|GAO, YAHUI - University Of Maryland|
|FANG, LINGZHAO - University Of Edinburgh|
|Baldwin, Ransom - Randy|
|CONNOR, ERIN - University Of Delaware|
|Van Tassell, Curtis - Curt|
|MA, LI - University Of Maryland|
|Li, Congjun - Cj|
|Liu, Ge - George|
Submitted to: Genomics
Publication Type: Peer Reviewed Journal
Publication Acceptance Date: 4/27/2021
Publication Date: 4/29/2021
Citation: Gao, Y., Fang, L., Baldwin, R.L., Connor, E.E., Cole, J.B., Van Tassell, C.P., Ma, L., Li, C., Liu, G. 2021. Single-cell transcriptomic analyses of cattle ruminal epithelial cells before and after weaning. Genomics. 113(4):2045-2055. https://doi.org/10.1016/j.ygeno.2021.04.039.
Interpretive Summary: Comprehensive analyses of tissues at single-cell level will benefit our understanding of genetic bases for complex traits. We provided the first cell type profiles for cattle rumen epithelial cells before and after weaning at a single-cell resolution. These results fill our knowledge gaps and provide the foundation for incorporating new transcriptome insights into the future animal breeding program. Farmers, scientist, and policy planners who need improve animal health and production based on genome-enabled animal selection will benefit from this study.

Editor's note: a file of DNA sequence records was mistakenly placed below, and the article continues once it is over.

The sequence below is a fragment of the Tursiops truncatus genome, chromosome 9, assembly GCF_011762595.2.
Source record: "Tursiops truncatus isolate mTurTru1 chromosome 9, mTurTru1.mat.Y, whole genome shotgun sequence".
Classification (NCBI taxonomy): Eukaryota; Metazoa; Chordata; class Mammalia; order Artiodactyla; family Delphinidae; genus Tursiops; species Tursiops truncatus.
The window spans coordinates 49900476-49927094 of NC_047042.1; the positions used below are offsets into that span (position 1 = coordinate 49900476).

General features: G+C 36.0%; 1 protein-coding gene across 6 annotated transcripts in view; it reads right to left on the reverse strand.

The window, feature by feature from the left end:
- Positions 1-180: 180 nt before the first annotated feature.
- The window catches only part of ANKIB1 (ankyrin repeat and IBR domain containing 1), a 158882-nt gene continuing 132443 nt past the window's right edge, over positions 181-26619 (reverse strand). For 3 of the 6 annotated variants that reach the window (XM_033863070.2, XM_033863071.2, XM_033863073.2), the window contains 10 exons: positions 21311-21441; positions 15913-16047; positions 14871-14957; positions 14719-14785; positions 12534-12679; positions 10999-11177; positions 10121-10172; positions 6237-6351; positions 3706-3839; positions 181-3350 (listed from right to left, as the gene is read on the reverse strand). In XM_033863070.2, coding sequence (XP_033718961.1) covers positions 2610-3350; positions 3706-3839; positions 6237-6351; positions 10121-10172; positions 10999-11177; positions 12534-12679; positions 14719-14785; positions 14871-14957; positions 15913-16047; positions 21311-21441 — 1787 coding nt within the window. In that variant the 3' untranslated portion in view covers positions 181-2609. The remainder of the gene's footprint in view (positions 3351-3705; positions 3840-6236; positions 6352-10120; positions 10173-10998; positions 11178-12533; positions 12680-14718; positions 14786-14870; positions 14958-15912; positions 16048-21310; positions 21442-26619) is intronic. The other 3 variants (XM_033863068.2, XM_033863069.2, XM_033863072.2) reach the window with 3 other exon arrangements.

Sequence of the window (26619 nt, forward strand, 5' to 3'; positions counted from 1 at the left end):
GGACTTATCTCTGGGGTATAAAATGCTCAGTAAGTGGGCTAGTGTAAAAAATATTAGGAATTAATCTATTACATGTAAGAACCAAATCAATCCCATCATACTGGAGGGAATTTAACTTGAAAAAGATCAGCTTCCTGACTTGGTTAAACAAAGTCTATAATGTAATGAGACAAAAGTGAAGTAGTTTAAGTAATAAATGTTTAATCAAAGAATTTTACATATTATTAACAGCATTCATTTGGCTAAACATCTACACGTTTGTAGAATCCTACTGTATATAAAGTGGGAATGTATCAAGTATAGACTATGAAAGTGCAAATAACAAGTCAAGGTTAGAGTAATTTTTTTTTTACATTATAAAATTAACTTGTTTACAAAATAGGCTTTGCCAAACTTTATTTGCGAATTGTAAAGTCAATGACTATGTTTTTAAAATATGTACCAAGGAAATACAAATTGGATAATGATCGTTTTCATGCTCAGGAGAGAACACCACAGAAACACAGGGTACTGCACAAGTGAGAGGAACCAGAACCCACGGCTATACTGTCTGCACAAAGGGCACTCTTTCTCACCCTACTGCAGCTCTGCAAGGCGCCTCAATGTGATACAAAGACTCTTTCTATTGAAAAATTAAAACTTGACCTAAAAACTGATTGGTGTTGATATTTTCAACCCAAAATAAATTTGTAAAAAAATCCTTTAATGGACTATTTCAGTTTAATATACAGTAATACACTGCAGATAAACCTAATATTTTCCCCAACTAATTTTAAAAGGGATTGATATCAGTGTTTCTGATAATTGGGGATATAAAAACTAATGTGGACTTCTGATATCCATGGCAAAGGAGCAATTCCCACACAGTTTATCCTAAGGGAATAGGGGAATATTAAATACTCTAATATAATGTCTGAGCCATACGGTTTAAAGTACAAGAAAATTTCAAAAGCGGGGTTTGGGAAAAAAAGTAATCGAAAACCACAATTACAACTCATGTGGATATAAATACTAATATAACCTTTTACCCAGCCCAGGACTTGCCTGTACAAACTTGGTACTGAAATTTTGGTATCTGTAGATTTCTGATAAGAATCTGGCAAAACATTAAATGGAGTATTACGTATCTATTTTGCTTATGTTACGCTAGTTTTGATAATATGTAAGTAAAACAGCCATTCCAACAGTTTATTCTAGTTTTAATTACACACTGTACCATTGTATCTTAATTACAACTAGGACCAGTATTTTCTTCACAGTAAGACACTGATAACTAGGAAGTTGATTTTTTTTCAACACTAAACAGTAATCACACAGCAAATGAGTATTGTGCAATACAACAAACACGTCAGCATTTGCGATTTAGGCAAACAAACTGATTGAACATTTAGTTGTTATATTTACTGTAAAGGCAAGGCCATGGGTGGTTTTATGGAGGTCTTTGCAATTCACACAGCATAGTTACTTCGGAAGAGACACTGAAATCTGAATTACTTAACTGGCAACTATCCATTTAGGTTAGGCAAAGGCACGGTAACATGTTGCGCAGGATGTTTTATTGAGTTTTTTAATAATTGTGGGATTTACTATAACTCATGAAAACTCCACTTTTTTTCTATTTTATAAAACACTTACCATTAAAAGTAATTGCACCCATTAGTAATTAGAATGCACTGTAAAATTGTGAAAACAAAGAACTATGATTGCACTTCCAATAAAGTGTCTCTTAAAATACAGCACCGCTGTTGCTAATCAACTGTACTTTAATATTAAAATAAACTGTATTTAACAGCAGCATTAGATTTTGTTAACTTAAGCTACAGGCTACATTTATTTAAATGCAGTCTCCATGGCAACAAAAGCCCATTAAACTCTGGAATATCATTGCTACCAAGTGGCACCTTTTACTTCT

Technical Abstract: Background: Comprehensive analyses of tissues at single-cell level will benefit our understanding of genetic bases for complex traits. Although single cell RNA sequencing (scRNA-seq) has been widely explored in humans and other model species, its applications in livestock like cattle are still largely unreported. Here we present an initial effort of single-cell transcriptomic analyses of cattle ruminal epithelial cells before and after weaning. Results: Using the 10X Genomics Chromium Controller, we obtained 5064 and 1372 cells from Holstein ruminal epithelial cells before and after weaning, respectively. We detected 6 distinct cell clusters and designated their cell types using Human Cell Atlas/Blueprint reference cell datasets. We also found thousands of differential expressed genes (DEG), among cell clusters and between the feed schemes. We then performed cell cycle, pseudotime trajectory, regulatory network, as well as weighted gene co-expression network and gene ontology analyses. We proposed to assign Clusters C1 as active dividing epithelial stem cells, C0 as resting poised epithelial cells, C4 as keratinized epithelial cells during their terminal differentiation, C5 as muscle-like vascular cells, C2 and C3 as their intermediate populations for these differentiated extremes. We also reported a distinct sets of cell markers for these cell types, for example, BCRA1, HMMR, MKI67, and EZH2 for C1 and the TGFbeta pathway and the keratin gene family for C4. By integrating these DEG with Holstein GWAS signals, we found out all clusters, especially C5 and C0, were enriched for animal production and body type traits. Additionally, we confirmed their cell identifies by comparing them with the human and mouse stomach epithelial cells. Conclusions: This study provides a comprehensive resource for bovine rumen research and enables new discoveries about tissue/cell type roles in complex traits at single-cell resolution.